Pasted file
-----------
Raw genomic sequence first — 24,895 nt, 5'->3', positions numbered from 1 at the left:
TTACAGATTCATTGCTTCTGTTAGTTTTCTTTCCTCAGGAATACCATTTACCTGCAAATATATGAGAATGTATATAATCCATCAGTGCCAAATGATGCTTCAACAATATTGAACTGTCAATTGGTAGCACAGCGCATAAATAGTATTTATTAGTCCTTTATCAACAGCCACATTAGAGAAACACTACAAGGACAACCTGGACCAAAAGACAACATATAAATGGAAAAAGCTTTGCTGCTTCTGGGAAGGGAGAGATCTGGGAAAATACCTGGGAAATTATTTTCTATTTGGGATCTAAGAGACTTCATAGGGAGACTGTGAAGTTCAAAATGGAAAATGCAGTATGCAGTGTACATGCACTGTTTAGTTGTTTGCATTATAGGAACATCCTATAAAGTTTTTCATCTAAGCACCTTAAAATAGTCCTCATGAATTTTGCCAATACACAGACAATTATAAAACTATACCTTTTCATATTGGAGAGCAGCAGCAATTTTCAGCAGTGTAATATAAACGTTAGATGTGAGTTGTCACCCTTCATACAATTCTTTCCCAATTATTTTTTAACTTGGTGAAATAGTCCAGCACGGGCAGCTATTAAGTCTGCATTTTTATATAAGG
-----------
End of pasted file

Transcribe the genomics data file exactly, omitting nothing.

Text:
Raw genomic sequence first — 24,895 nt, 5'->3', positions numbered from 1 at the left:
TTACAGATTCATTGCTTCTGTTAGTTTTCTTTCCTCAGGAATACCATTTACCTGCAAATATATGAGAATGTATATAATCCATCAGTGCCAAATGATGCTTCAACAATATTGAACTGTCAATTGGTAGCACAGCGCATAAATAGTATTTATTAGTCCTTTATCAACAGCCACATTAGAGAAACACTACAAGGACAACCTGGACCAAAAGACAACATATAAATGGAAAAAGCTTTGCTGCTTCTGGGAAGGGAGAGATCTGGGAAAATACCTGGGAAATTATTTTCTATTTGGGATCTAAGAGACTTCATAGGGAGACTGTGAAGTTCAAAATGGAAAATGCAGTATGCAGTGTACATGCACTGTTTAGTTGTTTGCATTATAGGAACATCCTATAAAGTTTTTCATCTAAGCACCTTAAAATAGTCCTCATGAATTTTGCCAATACACAGACAATTATAAAACTATACCTTTTCATATTGGAGAGCAGCAGCAATTTTCAGCAGTGTAATATAAACGTTAGATGTGAGTTGTCACCCTTCATACAATTCTTTCCCAATTATTTTTTAACTTGGTGAAATAGTCCAGCACGGGCAGCTATTAAGTCTGCATTTTTATATAAGG